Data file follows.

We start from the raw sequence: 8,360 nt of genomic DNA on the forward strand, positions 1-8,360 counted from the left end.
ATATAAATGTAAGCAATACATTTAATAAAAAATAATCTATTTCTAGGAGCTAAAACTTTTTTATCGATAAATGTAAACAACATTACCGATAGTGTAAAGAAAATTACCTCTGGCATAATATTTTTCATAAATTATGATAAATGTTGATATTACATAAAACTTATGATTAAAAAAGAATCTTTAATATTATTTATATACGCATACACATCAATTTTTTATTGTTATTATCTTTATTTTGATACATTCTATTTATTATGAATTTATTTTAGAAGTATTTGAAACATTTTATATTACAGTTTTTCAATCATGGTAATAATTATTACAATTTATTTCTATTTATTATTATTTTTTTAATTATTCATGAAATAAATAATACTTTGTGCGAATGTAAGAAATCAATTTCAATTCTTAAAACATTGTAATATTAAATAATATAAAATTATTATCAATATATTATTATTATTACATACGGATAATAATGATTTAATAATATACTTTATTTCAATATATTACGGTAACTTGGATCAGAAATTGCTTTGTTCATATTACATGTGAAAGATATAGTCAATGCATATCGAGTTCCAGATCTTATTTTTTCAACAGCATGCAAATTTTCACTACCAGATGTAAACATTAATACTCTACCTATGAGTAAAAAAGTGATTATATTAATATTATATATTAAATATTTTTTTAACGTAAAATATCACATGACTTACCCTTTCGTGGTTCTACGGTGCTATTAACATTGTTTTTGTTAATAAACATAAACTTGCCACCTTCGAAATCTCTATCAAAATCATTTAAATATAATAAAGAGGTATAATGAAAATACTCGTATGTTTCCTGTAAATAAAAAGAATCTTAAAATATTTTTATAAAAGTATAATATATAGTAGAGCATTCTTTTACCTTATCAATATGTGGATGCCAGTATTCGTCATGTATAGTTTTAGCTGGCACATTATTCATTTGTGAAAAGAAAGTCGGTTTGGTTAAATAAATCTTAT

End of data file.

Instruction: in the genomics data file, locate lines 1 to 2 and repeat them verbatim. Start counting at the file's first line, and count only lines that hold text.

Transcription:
We start from the raw sequence: 8,360 nt of genomic DNA on the forward strand, positions 1-8,360 counted from the left end.
ATATAAATGTAAGCAATACATTTAATAAAAAATAATCTATTTCTAGGAGCTAAAACTTTTTTATCGATAAATGTAAACAACATTACCGATAGTGTAAAGAAAATTACCTCTGGCATAATATTTTTCATAAATTATGATAAATGTTGATATTACATAAAACTTATGATTAAAAAAGAATCTTTAATATTATTTATATACGCATACACATCAATTTTTTATTGTTATTATCTTTATTTTGATACATTCTATTTATTATGAATTTATTTTAGAAGTATTTGAAACATTTTATATTACAGTTTTTCAATCATGGTAATAATTATTACAATTTATTTCTATTTATTATTATTTTTTTAATTATTCATGAAATAAATAATACTTTGTGCGAATGTAAGAAATCAATTTCAATTCTTAAAACATTGTAATATTAAATAATATAAAATTATTATCAATATATTATTATTATTACATACGGATAATAATGATTTAATAATATACTTTATTTCAATATATTACGGTAACTTGGATCAGAAATTGCTTTGTTCATATTACATGTGAAAGATATAGTCAATGCATATCGAGTTCCAGATCTTATTTTTTCAACAGCATGCAAATTTTCACTACCAGATGTAAACATTAATACTCTACCTATGAGTAAAAAAGTGATTATATTAATATTATATATTAAATATTTTTTTAACGTAAAATATCACATGACTTACCCTTTCGTGGTTCTACGGTGCTATTAACATTGTTTTTGTTAATAAACATAAACTTGCCACCTTCGAAATCTCTATCAAAATCATTTAAATATAATAAAGAGGTATAATGAAAATACTCGTATGTTTCCTGTAAATAAAAAGAATCTTAAAATATTTTTATAAAAGTATAATATATAGTAGAGCATTCTTTTACCTTATCAATATGTGGATGCCAGTATTCGTCATGTATAGTTTTAGCTGGCACATTATTCATTTGTGAAAAGAAAGTCGGTTTGGTTAAATAAATCTTAT